INtelligent Direct: It’s More Than Just a Cookie
Many marketers, who are more Mar than Tech in MarTech, have been reading about internet cookies and making assumptions that all internet cookies are bad. Especially when tech giant Google says it will begin to block third-party cookies on its Chrome browser. Without understanding the differences of what first- and third-party cookies do, it’s understandable where the confusion comes from. They’re not the same. They have different functions, and cookies are not going anywhere.
To help clarify the difference, here is what each type of cookie does technically:
First-party cookies – These cookies are set by the website domain that you’re visiting. Only the website that sets these cookies can read them. First-party cookies are behind what makes browsing possible. Without first-party cookies, you wouldn’t be able to hit the back button in your browser to go to the last page you were looking at. Without first-party cookies, you couldn’t put anything in a cart and continue shopping. I think you would agree that these cookies are necessary and are not going anywhere.
What does this change mean for marketers who advertise with display?
Google’s Chrome browser is the most widely used desktop browser. If the browser will block or limit third-party cookies by default, it will be more difficult to match website behavior actions to the person. In essence, increasing privacy for those using the Chrome desktop browser. “Desktop” is the differentiator here because we are moving to a mobile world where apps rule and desktop anything drools. Sorry, I have a 6-year-old, and she rubs off on me.
The whole display landscape is evolving as desktop users can block ads and internet use goes mobile. Each mobile operating system (i.e., iOS, Android) and each mobile application installed on a smart mobile device all have their own rules, play in their own sandbox and have their own advertising.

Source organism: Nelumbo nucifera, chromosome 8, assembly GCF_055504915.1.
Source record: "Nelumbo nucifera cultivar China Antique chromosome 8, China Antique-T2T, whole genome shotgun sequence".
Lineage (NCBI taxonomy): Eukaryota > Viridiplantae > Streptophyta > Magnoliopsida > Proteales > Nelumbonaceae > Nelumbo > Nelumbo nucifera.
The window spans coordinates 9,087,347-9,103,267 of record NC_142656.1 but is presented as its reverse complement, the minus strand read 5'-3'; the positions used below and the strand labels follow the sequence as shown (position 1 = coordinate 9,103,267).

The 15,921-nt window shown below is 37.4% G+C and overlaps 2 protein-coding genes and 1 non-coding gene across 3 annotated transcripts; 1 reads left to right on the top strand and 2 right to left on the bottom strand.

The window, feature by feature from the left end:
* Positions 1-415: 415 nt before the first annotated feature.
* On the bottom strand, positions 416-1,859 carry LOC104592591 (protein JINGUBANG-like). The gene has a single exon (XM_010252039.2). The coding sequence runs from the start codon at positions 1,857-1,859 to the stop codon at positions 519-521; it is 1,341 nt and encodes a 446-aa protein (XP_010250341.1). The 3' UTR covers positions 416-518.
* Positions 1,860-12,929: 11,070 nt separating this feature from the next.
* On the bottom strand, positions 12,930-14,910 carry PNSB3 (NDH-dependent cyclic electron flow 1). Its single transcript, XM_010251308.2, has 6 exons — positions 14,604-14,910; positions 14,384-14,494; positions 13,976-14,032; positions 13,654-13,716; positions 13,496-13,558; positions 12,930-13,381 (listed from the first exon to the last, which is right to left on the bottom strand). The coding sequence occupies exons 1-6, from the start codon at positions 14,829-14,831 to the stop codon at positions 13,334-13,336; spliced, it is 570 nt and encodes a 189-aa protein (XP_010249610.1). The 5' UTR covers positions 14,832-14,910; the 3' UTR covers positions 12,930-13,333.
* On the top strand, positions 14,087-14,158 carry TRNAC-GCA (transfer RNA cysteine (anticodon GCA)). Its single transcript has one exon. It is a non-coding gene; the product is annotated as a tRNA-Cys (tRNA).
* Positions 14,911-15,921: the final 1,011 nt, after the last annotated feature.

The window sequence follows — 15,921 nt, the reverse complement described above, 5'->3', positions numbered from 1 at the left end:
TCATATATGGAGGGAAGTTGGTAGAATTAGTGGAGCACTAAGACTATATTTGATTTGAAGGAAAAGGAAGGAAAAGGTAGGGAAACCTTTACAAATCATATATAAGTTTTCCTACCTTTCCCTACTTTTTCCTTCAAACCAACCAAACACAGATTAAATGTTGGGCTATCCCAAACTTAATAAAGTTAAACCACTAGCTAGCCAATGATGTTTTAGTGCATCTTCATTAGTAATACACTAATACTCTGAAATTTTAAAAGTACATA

This means that programmatic advertising platforms have more ad inventory to work with (not just the Google Ad Network), and yes, programmatic advertising platforms’ tech will evolve so they can place ad bids for available ad real estate. Marketers are also moving budget to channels that aren’t reliant on cookies, like gated content marketing, email, direct mail, OTT and in-app advertising.
What does this mean for marketers who use marketing automation and retargeting platforms that use third-party cookies?
It means that match rates for these platforms declines a bit for anonymous visitors, BUT when marketers convert or revert to opt-in programs like affirmative consent, cookie consent, email opt-in and customer data files, it means they own the data and can use it to serve hyper-targeted ad impressions to them by other means, like IP Targeting, direct mail and in-app advertising.
It means that marketing automation platforms will function, as originally intended and designed, for inbound marketing. This requires marketers to lure in prospects with valuable and useful content where prospects voluntarily give their information in exchange for the content where you have their opt-in consent.
It means that the tech behind retargeting platforms will evolve away from reliance on third-party cookies and evolve to a combination of third-party cookies, IP-based internet user identification and mobile device ID, but its ability to retarget is still dependent on an internet user’s privacy settings. I just reviewed an email product’s Litmus Analytics today and found 90% of email recipients, primarily made up of baby boomers, are using desktop and webmail to access their email and only 10% were mobile. This demonstrates that third-party cookies will still find an audience for marketers, but marketing platforms can’t rely on one technology to do that with all generational cohorts.
It is more crucial now than ever before to know what your mix of marketing channels should be for maximum brand exposure to your target audience. If you’re not sure, let’s talk.